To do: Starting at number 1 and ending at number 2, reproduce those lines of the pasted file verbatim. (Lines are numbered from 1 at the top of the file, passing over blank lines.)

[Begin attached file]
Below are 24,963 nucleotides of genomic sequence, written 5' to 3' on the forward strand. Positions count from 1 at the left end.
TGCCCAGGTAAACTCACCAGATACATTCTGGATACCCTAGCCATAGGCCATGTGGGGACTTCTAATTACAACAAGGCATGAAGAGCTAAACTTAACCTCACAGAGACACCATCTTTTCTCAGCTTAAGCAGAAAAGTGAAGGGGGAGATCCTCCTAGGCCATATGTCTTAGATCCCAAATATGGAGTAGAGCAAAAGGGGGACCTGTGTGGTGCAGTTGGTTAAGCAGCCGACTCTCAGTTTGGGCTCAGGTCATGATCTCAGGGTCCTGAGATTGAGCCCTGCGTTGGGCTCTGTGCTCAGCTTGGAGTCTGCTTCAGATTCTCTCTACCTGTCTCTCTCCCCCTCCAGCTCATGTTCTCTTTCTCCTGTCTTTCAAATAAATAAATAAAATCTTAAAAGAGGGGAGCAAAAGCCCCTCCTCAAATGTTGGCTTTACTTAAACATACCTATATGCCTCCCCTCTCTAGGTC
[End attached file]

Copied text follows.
Below are 24,963 nucleotides of genomic sequence, written 5' to 3' on the forward strand. Positions count from 1 at the left end.
TGCCCAGGTAAACTCACCAGATACATTCTGGATACCCTAGCCATAGGCCATGTGGGGACTTCTAATTACAACAAGGCATGAAGAGCTAAACTTAACCTCACAGAGACACCATCTTTTCTCAGCTTAAGCAGAAAAGTGAAGGGGGAGATCCTCCTAGGCCATATGTCTTAGATCCCAAATATGGAGTAGAGCAAAAGGGGGACCTGTGTGGTGCAGTTGGTTAAGCAGCCGACTCTCAGTTTGGGCTCAGGTCATGATCTCAGGGTCCTGAGATTGAGCCCTGCGTTGGGCTCTGTGCTCAGCTTGGAGTCTGCTTCAGATTCTCTCTACCTGTCTCTCTCCCCCTCCAGCTCATGTTCTCTTTCTCCTGTCTTTCAAATAAATAAATAAAATCTTAAAAGAGGGGAGCAAAAGCCCCTCCTCAAATGTTGGCTTTACTTAAACATACCTATATGCCTCCCCTCTCTAGGTC